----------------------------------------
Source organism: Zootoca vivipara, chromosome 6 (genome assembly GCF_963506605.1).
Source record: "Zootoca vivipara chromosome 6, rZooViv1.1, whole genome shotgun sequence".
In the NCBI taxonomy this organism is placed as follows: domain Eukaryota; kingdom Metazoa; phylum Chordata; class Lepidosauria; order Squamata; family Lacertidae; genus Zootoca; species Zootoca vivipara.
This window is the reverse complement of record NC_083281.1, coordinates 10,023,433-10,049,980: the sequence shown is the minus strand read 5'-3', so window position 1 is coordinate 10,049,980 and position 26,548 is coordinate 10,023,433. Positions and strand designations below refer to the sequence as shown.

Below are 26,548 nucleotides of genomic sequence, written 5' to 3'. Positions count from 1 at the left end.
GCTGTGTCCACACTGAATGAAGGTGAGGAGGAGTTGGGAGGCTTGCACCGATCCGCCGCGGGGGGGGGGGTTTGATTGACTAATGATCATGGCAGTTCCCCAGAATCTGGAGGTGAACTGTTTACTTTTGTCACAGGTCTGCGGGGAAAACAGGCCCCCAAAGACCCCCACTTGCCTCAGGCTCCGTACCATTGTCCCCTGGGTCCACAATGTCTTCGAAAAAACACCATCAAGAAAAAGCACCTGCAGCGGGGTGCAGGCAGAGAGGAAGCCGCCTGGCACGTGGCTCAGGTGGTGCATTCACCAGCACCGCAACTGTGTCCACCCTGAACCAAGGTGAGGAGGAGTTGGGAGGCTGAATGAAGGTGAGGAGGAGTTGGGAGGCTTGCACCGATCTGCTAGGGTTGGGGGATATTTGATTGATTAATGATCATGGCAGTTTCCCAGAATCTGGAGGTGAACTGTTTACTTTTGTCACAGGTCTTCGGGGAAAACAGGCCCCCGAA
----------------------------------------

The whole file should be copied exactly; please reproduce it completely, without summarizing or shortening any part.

Source organism: Zootoca vivipara, chromosome 6 (genome assembly GCF_963506605.1).
Source record: "Zootoca vivipara chromosome 6, rZooViv1.1, whole genome shotgun sequence".
In the NCBI taxonomy this organism is placed as follows: domain Eukaryota; kingdom Metazoa; phylum Chordata; class Lepidosauria; order Squamata; family Lacertidae; genus Zootoca; species Zootoca vivipara.
This window is the reverse complement of record NC_083281.1, coordinates 10,023,433-10,049,980: the sequence shown is the minus strand read 5'-3', so window position 1 is coordinate 10,049,980 and position 26,548 is coordinate 10,023,433. Positions and strand designations below refer to the sequence as shown.

Below are 26,548 nucleotides of genomic sequence, written 5' to 3'. Positions count from 1 at the left end.
GCTGTGTCCACACTGAATGAAGGTGAGGAGGAGTTGGGAGGCTTGCACCGATCCGCCGCGGGGGGGGGGGTTTGATTGACTAATGATCATGGCAGTTCCCCAGAATCTGGAGGTGAACTGTTTACTTTTGTCACAGGTCTGCGGGGAAAACAGGCCCCCAAAGACCCCCACTTGCCTCAGGCTCCGTACCATTGTCCCCTGGGTCCACAATGTCTTCGAAAAAACACCATCAAGAAAAAGCACCTGCAGCGGGGTGCAGGCAGAGAGGAAGCCGCCTGGCACGTGGCTCAGGTGGTGCATTCACCAGCACCGCAACTGTGTCCACCCTGAACCAAGGTGAGGAGGAGTTGGGAGGCTGAATGAAGGTGAGGAGGAGTTGGGAGGCTTGCACCGATCTGCTAGGGTTGGGGGATATTTGATTGATTAATGATCATGGCAGTTTCCCAGAATCTGGAGGTGAACTGTTTACTTTTGTCACAGGTCTTCGGGGAAAACAGGCCCCCGAA